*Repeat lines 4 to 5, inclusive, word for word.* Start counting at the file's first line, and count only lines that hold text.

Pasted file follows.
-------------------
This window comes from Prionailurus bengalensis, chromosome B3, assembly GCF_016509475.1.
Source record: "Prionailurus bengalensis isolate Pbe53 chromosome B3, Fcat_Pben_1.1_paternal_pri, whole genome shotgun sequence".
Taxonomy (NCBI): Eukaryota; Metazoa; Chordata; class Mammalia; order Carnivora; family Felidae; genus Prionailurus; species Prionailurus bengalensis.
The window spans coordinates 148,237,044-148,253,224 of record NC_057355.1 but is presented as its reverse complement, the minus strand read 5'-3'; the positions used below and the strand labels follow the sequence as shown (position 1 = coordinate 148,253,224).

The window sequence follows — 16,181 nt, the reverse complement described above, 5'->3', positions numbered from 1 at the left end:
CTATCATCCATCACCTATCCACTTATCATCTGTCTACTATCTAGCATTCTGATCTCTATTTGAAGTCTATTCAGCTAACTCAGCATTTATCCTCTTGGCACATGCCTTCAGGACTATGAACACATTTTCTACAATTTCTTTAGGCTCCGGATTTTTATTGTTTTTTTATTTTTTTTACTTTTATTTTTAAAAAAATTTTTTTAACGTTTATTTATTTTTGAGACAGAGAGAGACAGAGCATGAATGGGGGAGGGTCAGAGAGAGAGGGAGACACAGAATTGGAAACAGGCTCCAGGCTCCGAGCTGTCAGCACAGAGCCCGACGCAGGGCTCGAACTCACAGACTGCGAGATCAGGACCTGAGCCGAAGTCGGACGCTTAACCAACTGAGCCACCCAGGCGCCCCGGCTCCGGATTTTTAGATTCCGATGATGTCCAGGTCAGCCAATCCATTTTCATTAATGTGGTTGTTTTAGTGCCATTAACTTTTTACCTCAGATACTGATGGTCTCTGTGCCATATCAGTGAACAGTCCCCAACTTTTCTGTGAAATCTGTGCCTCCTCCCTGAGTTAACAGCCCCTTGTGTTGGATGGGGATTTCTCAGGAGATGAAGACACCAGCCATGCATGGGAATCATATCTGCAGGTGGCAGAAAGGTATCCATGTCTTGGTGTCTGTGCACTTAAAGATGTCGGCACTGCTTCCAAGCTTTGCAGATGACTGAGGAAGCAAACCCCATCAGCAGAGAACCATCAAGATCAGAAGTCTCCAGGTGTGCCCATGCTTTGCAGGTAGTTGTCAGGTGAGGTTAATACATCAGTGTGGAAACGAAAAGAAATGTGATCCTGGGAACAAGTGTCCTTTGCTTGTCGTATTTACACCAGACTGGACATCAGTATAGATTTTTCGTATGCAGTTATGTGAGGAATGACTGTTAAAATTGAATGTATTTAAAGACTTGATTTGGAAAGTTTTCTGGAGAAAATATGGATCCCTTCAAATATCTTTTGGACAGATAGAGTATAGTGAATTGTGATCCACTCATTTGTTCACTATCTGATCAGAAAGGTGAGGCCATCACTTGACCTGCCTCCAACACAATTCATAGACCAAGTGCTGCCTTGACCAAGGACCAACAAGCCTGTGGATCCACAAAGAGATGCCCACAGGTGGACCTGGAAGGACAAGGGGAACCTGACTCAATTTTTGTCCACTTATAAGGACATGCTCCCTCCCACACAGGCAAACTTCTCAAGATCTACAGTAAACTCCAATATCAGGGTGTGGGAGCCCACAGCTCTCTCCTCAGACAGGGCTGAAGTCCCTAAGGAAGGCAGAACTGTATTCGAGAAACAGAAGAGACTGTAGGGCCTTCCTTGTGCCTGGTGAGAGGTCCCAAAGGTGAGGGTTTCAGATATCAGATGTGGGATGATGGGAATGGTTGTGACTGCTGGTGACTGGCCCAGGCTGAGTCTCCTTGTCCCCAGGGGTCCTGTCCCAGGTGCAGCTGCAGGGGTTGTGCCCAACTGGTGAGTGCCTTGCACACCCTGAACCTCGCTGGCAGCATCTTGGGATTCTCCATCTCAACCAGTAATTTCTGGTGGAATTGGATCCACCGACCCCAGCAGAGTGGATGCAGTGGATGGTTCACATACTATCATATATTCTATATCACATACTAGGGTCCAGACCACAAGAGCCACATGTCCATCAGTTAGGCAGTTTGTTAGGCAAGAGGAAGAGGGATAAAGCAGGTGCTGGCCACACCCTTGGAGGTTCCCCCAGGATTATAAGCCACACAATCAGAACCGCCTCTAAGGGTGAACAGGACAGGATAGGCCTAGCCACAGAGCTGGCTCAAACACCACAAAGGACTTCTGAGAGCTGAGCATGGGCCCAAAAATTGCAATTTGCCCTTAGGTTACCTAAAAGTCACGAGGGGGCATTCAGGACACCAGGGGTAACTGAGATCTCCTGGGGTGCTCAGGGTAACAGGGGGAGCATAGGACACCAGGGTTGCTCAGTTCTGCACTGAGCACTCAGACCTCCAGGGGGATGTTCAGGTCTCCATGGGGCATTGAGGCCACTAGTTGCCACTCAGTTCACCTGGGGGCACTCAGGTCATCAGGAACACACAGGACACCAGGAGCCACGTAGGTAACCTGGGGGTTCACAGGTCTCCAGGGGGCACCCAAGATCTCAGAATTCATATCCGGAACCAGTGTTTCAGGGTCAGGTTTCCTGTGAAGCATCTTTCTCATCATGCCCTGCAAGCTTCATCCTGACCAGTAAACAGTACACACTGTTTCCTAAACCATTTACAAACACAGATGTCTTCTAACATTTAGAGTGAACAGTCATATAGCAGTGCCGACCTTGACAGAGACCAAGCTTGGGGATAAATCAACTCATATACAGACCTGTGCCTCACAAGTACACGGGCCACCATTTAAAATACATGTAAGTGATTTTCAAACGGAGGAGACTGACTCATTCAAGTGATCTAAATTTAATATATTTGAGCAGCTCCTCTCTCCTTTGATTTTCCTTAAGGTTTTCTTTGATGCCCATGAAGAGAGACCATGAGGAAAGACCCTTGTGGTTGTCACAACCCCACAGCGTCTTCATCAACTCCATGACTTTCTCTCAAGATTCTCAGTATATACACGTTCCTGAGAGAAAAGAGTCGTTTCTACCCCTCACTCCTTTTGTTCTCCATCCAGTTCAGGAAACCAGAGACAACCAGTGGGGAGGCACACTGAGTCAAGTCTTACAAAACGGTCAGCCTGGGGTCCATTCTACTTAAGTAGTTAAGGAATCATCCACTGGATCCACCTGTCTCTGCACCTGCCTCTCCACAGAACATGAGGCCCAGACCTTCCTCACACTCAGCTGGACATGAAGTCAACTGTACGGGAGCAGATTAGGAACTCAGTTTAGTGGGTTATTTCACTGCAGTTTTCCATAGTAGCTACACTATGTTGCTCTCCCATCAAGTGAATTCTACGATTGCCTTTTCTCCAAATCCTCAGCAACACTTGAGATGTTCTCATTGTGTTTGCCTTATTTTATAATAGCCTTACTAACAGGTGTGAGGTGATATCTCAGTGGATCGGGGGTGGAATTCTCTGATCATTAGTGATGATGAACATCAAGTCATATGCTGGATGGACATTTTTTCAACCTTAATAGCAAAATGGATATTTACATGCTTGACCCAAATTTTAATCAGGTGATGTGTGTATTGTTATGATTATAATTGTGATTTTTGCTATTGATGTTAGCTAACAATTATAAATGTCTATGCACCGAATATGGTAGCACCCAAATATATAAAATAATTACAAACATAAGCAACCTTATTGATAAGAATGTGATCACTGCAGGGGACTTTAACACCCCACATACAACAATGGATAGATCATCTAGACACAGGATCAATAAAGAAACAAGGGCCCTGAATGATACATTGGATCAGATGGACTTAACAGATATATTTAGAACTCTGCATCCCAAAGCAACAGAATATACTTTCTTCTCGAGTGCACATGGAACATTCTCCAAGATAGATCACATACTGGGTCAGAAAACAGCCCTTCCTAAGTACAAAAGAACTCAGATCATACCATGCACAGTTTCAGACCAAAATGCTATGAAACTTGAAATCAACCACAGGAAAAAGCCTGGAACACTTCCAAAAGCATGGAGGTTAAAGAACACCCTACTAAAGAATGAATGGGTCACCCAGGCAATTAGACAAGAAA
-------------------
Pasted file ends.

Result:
The window spans coordinates 148,237,044-148,253,224 of record NC_057355.1 but is presented as its reverse complement, the minus strand read 5'-3'; the positions used below and the strand labels follow the sequence as shown (position 1 = coordinate 148,253,224).

The window sequence follows — 16,181 nt, the reverse complement described above, 5'->3', positions numbered from 1 at the left end: